This past monday, the Georgia Supreme Court in Gwinnett County Public School Dist. et al v. Cox, et al., ruled that the Georgia Charter Schools Commission could not create charter schools that educate the same types of K-12 students as public schools, since the State Constitution left the duty to educate the general K-12 population exclusively to the local school boards.
Specifically, the Georgia Supreme Court ("GSC") ruled that the State (as opposed to the local school boards) could only create "special schools" and charter schools such as Ivy Prep in Gwinnett County were not "special" enough to pass constitutional muster.
In effect, the GSC held that only the local school boards can approve charter schools that educate the general K-12 population, and the State's authority to create and approve them were limited to schools that educate special groups, such as special needs children, or those that focus on a particular type of curriculum, such as vocational schools.
The decision was split 4-3, and the majority opinion was written by Chief Justice Hunstein. Justice Nahmias wrote a 74 page blistering dissent, calling the majority's reasoning as "illogical" and that the majority had engaged in policy making. For those law wonks, the opinion is a very worthwhile read. The decision can be found here: http://www.gasupreme.us/sc-op/pdf/s10a1773.pdf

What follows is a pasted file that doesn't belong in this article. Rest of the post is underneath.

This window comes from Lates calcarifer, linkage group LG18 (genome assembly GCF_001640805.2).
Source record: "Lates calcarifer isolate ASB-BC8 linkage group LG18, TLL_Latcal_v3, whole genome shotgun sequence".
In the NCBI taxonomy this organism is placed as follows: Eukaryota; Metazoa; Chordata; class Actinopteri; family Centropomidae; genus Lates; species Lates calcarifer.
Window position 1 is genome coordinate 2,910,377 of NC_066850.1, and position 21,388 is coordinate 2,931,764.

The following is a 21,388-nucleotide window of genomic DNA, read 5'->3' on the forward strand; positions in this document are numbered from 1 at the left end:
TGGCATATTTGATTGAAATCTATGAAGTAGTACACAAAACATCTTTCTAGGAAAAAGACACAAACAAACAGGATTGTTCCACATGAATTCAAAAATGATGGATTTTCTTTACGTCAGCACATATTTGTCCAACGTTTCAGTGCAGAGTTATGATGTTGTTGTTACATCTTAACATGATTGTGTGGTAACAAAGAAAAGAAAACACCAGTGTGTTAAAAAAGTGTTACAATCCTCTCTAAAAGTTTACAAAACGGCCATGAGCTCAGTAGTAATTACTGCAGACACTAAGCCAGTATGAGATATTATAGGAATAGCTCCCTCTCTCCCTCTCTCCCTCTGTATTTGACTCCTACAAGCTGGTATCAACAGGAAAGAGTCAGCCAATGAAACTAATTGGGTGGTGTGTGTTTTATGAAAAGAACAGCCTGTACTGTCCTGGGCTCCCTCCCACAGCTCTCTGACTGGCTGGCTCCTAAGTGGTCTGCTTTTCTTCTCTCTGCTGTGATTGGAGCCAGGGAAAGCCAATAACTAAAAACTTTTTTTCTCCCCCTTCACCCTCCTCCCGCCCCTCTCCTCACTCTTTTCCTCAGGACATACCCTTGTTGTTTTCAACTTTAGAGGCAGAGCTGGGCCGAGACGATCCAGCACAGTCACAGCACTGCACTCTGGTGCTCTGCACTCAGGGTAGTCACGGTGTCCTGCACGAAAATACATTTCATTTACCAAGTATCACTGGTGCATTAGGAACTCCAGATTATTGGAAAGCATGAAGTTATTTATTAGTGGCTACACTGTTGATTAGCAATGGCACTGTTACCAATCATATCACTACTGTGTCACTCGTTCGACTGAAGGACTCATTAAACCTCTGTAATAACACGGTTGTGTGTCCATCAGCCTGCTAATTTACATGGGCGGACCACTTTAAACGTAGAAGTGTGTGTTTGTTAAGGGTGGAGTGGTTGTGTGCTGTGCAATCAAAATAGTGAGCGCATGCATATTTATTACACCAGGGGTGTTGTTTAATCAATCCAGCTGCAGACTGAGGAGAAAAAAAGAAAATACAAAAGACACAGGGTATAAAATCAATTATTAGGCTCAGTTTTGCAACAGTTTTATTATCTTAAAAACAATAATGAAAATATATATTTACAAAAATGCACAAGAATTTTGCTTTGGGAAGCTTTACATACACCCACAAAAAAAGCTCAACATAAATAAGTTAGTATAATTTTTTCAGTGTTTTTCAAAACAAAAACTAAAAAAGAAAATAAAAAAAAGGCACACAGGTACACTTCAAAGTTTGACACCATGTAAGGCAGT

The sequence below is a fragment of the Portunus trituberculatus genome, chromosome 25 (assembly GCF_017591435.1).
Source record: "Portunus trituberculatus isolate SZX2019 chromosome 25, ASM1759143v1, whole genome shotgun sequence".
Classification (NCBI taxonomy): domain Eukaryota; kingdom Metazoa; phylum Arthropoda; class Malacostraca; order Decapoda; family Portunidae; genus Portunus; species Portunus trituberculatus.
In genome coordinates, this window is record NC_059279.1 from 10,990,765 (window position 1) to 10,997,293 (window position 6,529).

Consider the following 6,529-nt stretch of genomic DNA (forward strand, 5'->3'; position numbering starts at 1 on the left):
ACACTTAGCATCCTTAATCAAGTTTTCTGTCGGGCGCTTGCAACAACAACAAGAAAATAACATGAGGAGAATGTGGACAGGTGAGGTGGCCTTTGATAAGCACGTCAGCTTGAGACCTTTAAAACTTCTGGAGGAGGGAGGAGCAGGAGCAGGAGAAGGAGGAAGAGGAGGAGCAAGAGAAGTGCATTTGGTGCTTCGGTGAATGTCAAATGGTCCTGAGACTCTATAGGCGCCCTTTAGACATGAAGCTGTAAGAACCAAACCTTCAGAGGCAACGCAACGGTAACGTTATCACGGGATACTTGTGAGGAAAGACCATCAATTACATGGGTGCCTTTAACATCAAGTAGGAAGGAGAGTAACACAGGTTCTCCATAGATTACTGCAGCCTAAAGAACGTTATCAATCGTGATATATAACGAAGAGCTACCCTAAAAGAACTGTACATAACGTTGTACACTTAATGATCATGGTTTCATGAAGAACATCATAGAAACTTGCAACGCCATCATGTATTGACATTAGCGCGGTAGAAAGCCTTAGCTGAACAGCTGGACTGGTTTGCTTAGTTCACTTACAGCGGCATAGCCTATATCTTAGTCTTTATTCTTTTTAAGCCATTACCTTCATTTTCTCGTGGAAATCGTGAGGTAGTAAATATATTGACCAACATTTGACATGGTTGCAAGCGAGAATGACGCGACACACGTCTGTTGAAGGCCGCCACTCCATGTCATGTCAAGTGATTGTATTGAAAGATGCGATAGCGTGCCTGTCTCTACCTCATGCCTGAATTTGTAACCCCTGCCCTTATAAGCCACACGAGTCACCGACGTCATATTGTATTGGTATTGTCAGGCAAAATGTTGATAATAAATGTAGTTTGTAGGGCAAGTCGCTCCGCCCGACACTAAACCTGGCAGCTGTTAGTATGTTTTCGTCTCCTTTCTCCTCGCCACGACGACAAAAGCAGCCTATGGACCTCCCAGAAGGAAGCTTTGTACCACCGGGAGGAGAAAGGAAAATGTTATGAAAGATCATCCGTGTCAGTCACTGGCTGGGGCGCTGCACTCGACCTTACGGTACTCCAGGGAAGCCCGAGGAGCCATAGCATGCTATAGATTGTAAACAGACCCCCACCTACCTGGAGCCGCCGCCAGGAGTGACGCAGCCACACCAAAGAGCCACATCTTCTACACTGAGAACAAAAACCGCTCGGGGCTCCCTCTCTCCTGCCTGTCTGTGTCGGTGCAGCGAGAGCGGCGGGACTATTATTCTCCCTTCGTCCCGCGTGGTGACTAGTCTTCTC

What does this ruling mean in practical terms?
This decision puts the future of 14+ charter schools that have been approved by the Commission in jeopardy. Ivy Prep, for example, applied for a commission to Gwinnett County School Board and was rejected. In light of the ruling, the 350+ students may have to return to their local public schools for next year. The ruling also puts in jeopardy the millions of dollars in Race to the Top money won by Georgia -- since a significant part of the application relied on the charter school commission structure.
The real losers out of this litigation are the children currently enrolled in state-commissioned charter schools.
Can we save the existing state commissioned schools?
Without the cooperation from the local school boards, it will be difficult. The preliminary analysis shows that the only permanent legislative fix may be a constitutional amendment to refine "special schools" in Article VIII, Sec. V, Par. VII(a). But such an amendment cannot occur until November 2012. Meanwhile, there is a movement to urge the Gwinnett County School Board to approve Ivy Prep as a charter school to save its existence. I am urging the school board to do so for the sake of the students of Ivy Prep.
What do you think of the decision? Should States be allowed to create charter schools that operate outside of the purview of the local school board?